And until I had found and killed this code, the exploit happened at least 3 times even as I was cleaning up the server.

The exploit itself, once I knew what to look for, was fairly simple:

  • In PHP files that were writable to the Apache webserver process, the code was altered so that any line containing an opening PHP tag (which tells the server to start executing the code after it as dynamic PHP until the closing tag is reached) looked something like this:
    From <?php .....
    To: <?php     eval(base64_decode('malicious code encoded here')); .........
  • When I copied this code to a sandboxed PHP environment and decoded it, it contained fairly simple instructions:
    • If the visitor to the site was coming from a Referrer—in other words, if they had clicked on a link from another site like Google search results, Facebook, someone else’s blog—they were redirected instead to a completely different site that presumably contained spam, or malware, or whatever.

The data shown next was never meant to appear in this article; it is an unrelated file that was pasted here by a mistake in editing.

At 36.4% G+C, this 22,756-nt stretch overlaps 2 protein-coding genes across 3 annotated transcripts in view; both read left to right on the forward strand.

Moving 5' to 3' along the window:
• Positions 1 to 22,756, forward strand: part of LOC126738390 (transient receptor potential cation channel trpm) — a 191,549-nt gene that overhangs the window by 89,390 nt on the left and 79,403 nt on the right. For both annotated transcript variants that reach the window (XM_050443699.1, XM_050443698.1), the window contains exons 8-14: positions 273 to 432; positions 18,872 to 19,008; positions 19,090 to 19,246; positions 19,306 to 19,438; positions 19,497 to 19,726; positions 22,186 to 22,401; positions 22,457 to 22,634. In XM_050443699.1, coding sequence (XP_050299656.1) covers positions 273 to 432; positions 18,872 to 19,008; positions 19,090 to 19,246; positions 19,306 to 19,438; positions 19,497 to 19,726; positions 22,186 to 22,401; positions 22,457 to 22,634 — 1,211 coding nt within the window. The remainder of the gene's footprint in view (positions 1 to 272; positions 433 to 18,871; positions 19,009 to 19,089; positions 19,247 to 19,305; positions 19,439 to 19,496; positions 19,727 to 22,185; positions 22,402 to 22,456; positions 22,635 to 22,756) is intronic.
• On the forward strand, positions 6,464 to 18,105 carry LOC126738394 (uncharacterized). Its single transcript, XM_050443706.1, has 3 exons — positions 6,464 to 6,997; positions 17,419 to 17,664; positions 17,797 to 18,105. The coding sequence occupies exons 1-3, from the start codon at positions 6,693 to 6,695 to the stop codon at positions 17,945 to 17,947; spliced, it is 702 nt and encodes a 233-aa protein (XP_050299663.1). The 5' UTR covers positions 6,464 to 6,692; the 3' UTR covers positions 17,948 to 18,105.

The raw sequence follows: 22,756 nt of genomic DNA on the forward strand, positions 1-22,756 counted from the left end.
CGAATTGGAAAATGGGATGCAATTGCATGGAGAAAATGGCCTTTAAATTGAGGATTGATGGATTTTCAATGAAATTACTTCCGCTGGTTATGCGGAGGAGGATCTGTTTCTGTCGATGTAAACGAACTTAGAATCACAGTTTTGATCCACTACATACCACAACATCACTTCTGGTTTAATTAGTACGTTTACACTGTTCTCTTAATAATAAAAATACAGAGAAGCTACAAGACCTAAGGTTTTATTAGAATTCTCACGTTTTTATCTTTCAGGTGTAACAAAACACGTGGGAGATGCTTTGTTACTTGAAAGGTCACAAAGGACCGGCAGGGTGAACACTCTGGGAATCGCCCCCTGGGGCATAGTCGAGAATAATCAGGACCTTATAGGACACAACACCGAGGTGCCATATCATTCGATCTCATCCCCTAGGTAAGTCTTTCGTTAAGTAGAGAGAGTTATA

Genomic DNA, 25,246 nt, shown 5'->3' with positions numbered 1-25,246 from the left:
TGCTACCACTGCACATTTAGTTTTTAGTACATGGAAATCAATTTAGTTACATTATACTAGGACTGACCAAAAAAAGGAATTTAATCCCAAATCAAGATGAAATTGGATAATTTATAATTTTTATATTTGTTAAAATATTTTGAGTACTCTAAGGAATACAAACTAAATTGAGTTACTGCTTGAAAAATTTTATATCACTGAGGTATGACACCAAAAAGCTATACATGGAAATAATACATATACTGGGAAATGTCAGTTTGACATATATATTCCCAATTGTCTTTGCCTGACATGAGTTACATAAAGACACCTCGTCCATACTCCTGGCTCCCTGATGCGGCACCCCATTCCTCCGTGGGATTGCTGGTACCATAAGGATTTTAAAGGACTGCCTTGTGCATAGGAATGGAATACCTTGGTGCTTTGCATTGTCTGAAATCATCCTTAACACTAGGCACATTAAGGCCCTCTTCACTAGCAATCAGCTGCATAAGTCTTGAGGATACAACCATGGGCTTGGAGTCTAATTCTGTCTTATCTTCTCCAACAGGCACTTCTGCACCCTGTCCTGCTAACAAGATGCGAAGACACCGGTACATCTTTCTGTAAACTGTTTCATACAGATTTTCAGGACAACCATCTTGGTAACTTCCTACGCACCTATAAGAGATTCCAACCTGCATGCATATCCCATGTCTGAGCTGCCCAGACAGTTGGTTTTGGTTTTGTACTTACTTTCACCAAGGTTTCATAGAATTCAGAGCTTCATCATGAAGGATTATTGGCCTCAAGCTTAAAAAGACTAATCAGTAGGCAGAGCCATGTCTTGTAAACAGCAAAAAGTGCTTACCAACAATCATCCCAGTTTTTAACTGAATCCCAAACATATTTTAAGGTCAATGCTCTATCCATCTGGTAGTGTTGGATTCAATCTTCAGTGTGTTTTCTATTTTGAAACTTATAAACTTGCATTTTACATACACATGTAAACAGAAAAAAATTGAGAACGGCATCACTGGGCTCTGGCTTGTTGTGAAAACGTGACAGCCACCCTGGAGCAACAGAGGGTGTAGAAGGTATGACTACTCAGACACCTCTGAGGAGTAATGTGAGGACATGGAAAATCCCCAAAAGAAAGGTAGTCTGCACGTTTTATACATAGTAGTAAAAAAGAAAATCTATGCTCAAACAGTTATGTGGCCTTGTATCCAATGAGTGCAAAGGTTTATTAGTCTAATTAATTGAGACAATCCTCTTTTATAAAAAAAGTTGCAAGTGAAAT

• If the visitor was coming to the site directly—they had typed the URL directly into the browser’s Location bar, or clicked on a bookmark—then they were passed on through to the site.
Because I normally type in URLs to my blogs directly, or click the “recently visited” link in Chrome’s list, I didn’t see the exploit at first. But as I was writing a blog post on The Brew Site on Friday the 20th, I was searching out a link to a previous blog post (gotta love Google for that) and when I clicked that link to pull up the earlier post, I was redirected to some site in Poland (or at least, with a Polish country code for the top-level domain).

Fortunately, I don’t believe this hack was in place for long, since I often search out links in this manner and would have noticed sooner: Sometime in the wee hours of the morning of January 19th was when the files were first modified is the earliest I can determine.